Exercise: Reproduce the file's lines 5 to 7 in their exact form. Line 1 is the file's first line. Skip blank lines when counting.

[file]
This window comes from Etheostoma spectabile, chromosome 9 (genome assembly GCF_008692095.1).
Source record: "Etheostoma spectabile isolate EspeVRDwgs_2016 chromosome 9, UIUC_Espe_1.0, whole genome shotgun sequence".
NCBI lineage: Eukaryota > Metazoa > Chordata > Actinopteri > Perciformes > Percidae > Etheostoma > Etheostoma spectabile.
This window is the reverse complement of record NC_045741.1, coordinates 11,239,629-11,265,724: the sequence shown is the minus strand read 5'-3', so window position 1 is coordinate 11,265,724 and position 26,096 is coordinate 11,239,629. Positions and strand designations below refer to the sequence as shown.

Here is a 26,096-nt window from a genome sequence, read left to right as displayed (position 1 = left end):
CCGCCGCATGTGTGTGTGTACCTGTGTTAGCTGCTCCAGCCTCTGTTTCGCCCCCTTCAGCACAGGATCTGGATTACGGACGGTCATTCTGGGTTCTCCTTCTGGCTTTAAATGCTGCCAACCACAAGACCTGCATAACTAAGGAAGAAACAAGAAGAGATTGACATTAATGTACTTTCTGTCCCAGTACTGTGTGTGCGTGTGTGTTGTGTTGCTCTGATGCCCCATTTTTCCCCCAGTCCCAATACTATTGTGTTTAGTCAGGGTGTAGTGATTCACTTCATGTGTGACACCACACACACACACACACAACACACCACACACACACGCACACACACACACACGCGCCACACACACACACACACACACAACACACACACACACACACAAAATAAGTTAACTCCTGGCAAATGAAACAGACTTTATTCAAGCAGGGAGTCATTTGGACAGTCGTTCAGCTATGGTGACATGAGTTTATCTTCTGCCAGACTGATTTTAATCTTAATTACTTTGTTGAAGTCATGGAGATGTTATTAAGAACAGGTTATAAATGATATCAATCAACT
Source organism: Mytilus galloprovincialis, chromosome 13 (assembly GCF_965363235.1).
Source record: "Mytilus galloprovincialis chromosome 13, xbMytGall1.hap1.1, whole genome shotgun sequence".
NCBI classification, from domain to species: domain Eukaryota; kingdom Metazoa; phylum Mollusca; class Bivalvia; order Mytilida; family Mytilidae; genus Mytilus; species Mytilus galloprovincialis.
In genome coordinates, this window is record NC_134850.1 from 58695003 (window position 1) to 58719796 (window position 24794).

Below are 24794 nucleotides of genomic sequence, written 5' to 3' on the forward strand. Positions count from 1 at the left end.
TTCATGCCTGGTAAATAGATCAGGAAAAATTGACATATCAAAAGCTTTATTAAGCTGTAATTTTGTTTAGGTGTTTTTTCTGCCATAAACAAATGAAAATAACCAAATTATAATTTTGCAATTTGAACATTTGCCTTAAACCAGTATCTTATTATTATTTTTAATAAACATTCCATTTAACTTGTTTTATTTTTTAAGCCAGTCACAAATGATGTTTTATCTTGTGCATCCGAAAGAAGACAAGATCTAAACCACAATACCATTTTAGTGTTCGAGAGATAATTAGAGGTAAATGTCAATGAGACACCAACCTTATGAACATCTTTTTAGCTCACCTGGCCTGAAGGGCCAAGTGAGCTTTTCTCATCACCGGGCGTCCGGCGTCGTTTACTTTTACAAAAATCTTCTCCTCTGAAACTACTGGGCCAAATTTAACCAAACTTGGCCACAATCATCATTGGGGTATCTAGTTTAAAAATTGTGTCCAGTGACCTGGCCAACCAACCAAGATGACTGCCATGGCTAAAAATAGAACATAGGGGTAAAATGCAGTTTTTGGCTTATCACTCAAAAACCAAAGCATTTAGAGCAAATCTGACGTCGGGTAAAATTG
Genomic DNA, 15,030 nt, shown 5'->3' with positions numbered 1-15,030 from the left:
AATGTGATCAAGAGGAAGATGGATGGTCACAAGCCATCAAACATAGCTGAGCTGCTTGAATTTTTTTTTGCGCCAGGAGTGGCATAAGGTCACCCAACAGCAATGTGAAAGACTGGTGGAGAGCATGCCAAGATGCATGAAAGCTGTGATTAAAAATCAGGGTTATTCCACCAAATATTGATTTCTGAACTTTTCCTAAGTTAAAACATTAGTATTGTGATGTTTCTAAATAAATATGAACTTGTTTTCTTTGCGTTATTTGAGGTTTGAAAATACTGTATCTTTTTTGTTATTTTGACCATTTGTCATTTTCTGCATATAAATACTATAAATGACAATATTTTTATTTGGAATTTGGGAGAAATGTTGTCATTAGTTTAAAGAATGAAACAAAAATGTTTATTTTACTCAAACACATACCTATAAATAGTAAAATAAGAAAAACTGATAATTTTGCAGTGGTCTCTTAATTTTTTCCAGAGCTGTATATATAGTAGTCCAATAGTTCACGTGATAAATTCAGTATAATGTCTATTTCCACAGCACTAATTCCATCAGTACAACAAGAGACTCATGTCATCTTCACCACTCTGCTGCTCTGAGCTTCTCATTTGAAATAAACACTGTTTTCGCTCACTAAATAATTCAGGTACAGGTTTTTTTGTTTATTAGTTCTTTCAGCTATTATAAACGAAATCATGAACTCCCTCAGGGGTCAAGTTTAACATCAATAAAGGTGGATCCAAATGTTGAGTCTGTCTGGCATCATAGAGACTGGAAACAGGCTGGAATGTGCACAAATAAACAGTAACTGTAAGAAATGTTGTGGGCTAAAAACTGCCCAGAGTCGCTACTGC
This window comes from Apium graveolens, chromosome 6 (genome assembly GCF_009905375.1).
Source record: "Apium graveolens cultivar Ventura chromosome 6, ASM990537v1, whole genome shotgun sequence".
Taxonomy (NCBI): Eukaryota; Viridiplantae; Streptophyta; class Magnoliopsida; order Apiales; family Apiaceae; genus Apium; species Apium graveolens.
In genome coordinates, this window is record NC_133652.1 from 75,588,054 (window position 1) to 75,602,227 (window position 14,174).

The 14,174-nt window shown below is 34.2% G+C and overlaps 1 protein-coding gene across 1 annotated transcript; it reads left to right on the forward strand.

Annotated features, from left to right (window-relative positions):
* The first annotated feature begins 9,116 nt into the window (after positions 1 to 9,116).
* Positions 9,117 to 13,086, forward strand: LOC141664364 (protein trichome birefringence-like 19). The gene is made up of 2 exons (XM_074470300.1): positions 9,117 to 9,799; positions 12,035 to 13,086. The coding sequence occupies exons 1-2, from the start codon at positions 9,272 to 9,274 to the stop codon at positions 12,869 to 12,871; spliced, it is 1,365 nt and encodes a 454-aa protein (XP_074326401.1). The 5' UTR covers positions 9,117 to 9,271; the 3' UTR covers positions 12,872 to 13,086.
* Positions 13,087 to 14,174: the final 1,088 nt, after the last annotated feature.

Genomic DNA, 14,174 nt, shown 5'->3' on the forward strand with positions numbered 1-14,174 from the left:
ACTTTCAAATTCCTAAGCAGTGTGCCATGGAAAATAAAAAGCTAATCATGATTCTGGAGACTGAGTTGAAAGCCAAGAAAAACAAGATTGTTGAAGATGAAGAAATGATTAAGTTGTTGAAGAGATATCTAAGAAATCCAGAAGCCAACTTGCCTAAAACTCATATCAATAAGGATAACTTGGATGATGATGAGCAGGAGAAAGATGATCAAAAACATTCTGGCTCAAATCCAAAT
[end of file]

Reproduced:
Here is a 26,096-nt window from a genome sequence, read left to right as displayed (position 1 = left end):
CCGCCGCATGTGTGTGTGTACCTGTGTTAGCTGCTCCAGCCTCTGTTTCGCCCCCTTCAGCACAGGATCTGGATTACGGACGGTCATTCTGGGTTCTCCTTCTGGCTTTAAATGCTGCCAACCACAAGACCTGCATAACTAAGGAAGAAACAAGAAGAGATTGACATTAATGTACTTTCTGTCCCAGTACTGTGTGTGCGTGTGTGTTGTGTTGCTCTGATGCCCCATTTTTCCCCCAGTCCCAATACTATTGTGTTTAGTCAGGGTGTAGTGATTCACTTCATGTGTGACACCACACACACACACACACAACACACCACACACACACGCACACACACACACACGCGCCACACACACACACACACACACAACACACACACACACACACAAAATAAGTTAACTCCTGGCAAATGAAACAGACTTTATTCAAGCAGGGAGTCATTTGGACAGTCGTTCAGCTATGGTGACATGAGTTTATCTTCTGCCAGACTGATTTTAATCTTAATTACTTTGTTGAAGTCATGGAGATGTTATTAAGAACAGGTTATAAATGATATCAATCAACT
Source organism: Mytilus galloprovincialis, chromosome 13 (assembly GCF_965363235.1).